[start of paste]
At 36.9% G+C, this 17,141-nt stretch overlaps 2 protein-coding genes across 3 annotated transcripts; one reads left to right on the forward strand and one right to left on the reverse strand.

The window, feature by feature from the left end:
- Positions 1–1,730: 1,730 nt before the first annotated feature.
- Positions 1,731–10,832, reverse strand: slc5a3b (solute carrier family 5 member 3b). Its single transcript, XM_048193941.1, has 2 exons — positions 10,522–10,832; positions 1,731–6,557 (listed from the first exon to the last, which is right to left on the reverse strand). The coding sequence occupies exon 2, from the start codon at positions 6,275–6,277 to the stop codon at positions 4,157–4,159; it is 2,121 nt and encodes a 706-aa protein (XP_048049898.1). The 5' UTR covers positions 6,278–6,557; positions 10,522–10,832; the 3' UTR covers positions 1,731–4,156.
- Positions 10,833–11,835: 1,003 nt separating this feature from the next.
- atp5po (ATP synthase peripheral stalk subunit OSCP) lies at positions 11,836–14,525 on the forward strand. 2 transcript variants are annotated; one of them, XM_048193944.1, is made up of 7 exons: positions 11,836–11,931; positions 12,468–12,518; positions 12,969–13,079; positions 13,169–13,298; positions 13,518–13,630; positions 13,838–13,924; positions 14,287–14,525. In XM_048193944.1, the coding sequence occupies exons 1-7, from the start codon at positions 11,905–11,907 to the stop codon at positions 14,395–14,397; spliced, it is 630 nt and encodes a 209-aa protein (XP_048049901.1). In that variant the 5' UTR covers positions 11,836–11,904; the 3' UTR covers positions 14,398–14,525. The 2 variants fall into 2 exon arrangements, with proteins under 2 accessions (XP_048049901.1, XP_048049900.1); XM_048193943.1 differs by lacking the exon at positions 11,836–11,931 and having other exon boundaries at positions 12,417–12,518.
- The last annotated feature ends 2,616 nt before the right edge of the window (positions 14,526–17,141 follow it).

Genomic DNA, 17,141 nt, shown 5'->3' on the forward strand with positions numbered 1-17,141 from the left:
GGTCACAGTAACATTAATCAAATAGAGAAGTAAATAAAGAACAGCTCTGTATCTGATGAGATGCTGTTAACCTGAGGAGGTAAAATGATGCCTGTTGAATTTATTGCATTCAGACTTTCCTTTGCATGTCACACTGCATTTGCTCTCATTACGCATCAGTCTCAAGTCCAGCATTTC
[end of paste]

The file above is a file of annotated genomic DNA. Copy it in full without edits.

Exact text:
At 36.9% G+C, this 17,141-nt stretch overlaps 2 protein-coding genes across 3 annotated transcripts; one reads left to right on the forward strand and one right to left on the reverse strand.

The window, feature by feature from the left end:
- Positions 1–1,730: 1,730 nt before the first annotated feature.
- Positions 1,731–10,832, reverse strand: slc5a3b (solute carrier family 5 member 3b). Its single transcript, XM_048193941.1, has 2 exons — positions 10,522–10,832; positions 1,731–6,557 (listed from the first exon to the last, which is right to left on the reverse strand). The coding sequence occupies exon 2, from the start codon at positions 6,275–6,277 to the stop codon at positions 4,157–4,159; it is 2,121 nt and encodes a 706-aa protein (XP_048049898.1). The 5' UTR covers positions 6,278–6,557; positions 10,522–10,832; the 3' UTR covers positions 1,731–4,156.
- Positions 10,833–11,835: 1,003 nt separating this feature from the next.
- atp5po (ATP synthase peripheral stalk subunit OSCP) lies at positions 11,836–14,525 on the forward strand. 2 transcript variants are annotated; one of them, XM_048193944.1, is made up of 7 exons: positions 11,836–11,931; positions 12,468–12,518; positions 12,969–13,079; positions 13,169–13,298; positions 13,518–13,630; positions 13,838–13,924; positions 14,287–14,525. In XM_048193944.1, the coding sequence occupies exons 1-7, from the start codon at positions 11,905–11,907 to the stop codon at positions 14,395–14,397; spliced, it is 630 nt and encodes a 209-aa protein (XP_048049901.1). In that variant the 5' UTR covers positions 11,836–11,904; the 3' UTR covers positions 14,398–14,525. The 2 variants fall into 2 exon arrangements, with proteins under 2 accessions (XP_048049901.1, XP_048049900.1); XM_048193943.1 differs by lacking the exon at positions 11,836–11,931 and having other exon boundaries at positions 12,417–12,518.
- The last annotated feature ends 2,616 nt before the right edge of the window (positions 14,526–17,141 follow it).

Genomic DNA, 17,141 nt, shown 5'->3' on the forward strand with positions numbered 1-17,141 from the left:
GGTCACAGTAACATTAATCAAATAGAGAAGTAAATAAAGAACAGCTCTGTATCTGATGAGATGCTGTTAACCTGAGGAGGTAAAATGATGCCTGTTGAATTTATTGCATTCAGACTTTCCTTTGCATGTCACACTGCATTTGCTCTCATTACGCATCAGTCTCAAGTCCAGCATTTC